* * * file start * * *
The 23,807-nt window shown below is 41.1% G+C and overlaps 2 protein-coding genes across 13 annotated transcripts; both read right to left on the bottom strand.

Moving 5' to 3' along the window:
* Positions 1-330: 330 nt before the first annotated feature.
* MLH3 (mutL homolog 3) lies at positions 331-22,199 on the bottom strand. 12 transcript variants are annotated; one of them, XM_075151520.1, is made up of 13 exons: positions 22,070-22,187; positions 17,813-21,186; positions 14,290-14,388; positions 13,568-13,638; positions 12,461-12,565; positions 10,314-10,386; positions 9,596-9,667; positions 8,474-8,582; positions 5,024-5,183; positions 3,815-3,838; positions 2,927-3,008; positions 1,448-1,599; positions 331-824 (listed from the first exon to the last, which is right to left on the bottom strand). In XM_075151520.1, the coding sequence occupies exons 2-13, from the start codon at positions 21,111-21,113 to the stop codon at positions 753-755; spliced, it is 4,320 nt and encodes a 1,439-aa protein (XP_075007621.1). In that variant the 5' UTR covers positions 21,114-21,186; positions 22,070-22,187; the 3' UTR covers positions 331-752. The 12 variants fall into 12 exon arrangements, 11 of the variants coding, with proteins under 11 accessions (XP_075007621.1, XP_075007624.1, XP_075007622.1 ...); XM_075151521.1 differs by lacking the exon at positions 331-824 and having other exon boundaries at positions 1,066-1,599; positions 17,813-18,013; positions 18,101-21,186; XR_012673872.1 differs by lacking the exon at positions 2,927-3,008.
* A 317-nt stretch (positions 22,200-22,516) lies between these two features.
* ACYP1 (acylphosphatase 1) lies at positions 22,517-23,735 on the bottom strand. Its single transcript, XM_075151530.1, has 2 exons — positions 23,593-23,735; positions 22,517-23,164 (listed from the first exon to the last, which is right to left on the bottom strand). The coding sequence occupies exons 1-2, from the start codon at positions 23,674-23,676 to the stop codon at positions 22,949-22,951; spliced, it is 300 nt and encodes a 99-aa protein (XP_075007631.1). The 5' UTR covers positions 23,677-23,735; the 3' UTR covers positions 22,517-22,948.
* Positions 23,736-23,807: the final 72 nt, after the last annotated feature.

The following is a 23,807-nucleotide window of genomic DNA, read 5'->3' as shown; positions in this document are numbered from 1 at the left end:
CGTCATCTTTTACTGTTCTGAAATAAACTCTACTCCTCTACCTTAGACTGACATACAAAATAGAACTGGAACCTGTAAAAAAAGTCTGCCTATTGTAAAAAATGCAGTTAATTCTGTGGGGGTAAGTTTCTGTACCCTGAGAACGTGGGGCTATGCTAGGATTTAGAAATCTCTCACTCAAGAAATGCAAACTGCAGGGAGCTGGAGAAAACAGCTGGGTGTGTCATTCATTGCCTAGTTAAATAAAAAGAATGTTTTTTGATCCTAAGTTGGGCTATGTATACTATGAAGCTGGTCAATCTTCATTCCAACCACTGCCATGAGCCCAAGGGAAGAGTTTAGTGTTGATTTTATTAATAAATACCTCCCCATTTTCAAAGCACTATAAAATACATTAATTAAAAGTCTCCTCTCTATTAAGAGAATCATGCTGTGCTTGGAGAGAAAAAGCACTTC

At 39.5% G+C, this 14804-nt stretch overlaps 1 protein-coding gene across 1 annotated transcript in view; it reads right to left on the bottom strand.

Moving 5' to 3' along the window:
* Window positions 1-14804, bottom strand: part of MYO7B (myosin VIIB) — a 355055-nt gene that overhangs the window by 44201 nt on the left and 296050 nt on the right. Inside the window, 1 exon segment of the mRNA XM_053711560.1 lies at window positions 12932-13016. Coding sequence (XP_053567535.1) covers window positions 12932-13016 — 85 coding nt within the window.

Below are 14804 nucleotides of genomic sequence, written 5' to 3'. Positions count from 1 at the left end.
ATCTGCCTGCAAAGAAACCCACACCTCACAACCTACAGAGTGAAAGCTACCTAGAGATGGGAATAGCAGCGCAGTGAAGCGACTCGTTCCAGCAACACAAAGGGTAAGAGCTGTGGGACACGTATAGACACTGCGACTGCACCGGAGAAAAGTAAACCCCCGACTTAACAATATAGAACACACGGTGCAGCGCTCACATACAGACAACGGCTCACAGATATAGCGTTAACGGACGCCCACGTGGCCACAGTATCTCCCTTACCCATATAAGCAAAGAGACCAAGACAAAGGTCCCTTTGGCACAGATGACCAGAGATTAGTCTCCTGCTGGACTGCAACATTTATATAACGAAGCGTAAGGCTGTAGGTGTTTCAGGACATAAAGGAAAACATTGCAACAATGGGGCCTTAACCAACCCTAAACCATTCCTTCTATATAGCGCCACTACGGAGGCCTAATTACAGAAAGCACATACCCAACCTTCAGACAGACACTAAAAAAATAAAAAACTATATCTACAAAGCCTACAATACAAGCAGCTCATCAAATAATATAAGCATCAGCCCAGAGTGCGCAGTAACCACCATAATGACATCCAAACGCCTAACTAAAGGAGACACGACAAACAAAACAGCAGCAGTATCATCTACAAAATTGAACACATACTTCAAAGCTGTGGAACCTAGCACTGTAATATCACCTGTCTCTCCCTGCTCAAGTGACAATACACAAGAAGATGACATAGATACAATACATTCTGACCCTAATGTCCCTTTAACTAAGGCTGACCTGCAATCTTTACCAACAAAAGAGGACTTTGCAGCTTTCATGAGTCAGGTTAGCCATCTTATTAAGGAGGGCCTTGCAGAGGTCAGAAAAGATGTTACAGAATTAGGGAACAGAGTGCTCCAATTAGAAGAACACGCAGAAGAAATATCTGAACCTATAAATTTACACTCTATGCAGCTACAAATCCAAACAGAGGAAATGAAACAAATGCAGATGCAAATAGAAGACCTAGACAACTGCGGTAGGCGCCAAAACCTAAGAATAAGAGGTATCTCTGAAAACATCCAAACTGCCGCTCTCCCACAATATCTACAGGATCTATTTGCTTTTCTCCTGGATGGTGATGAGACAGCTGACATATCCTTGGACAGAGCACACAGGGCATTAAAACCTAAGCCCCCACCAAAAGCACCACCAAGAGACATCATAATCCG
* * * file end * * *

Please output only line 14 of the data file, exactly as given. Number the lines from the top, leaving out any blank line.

ATCTGCCTGCAAAGAAACCCACACCTCACAACCTACAGAGTGAAAGCTACCTAGAGATGGGAATAGCAGCGCAGTGAAGCGACTCGTTCCAGCAACACAAAGGGTAAGAGCTGTGGGACACGTATAGACACTGCGACTGCACCGGAGAAAAGTAAACCCCCGACTTAACAATATAGAACACACGGTGCAGCGCTCACATACAGACAACGGCTCACAGATATAGCGTTAACGGACGCCCACGTGGCCACAGTATCTCCCTTACCCATATAAGCAAAGAGACCAAGACAAAGGTCCCTTTGGCACAGATGACCAGAGATTAGTCTCCTGCTGGACTGCAACATTTATATAACGAAGCGTAAGGCTGTAGGTGTTTCAGGACATAAAGGAAAACATTGCAACAATGGGGCCTTAACCAACCCTAAACCATTCCTTCTATATAGCGCCACTACGGAGGCCTAATTACAGAAAGCACATACCCAACCTTCAGACAGACACTAAAAAAATAAAAAACTATATCTACAAAGCCTACAATACAAGCAGCTCATCAAATAATATAAGCATCAGCCCAGAGTGCGCAGTAACCACCATAATGACATCCAAACGCCTAACTAAAGGAGACACGACAAACAAAACAGCAGCAGTATCATCTACAAAATTGAACACATACTTCAAAGCTGTGGAACCTAGCACTGTAATATCACCTGTCTCTCCCTGCTCAAGTGACAATACACAAGAAGATGACATAGATACAATACATTCTGACCCTAATGTCCCTTTAACTAAGGCTGACCTGCAATCTTTACCAACAAAAGAGGACTTTGCAGCTTTCATGAGTCAGGTTAGCCATCTTATTAAGGAGGGCCTTGCAGAGGTCAGAAAAGATGTTACAGAATTAGGGAACAGAGTGCTCCAATTAGAAGAACACGCAGAAGAAATATCTGAACCTATAAATTTACACTCTATGCAGCTACAAATCCAAACAGAGGAAATGAAACAAATGCAGATGCAAATAGAAGACCTAGACAACTGCGGTAGGCGCCAAAACCTAAGAATAAGAGGTATCTCTGAAAACATCCAAACTGCCGCTCTCCCACAATATCTACAGGATCTATTTGCTTTTCTCCTGGATGGTGATGAGACAGCTGACATATCCTTGGACAGAGCACACAGGGCATTAAAACCTAAGCCCCCACCAAAAGCACCACCAAGAGACATCATAATCCG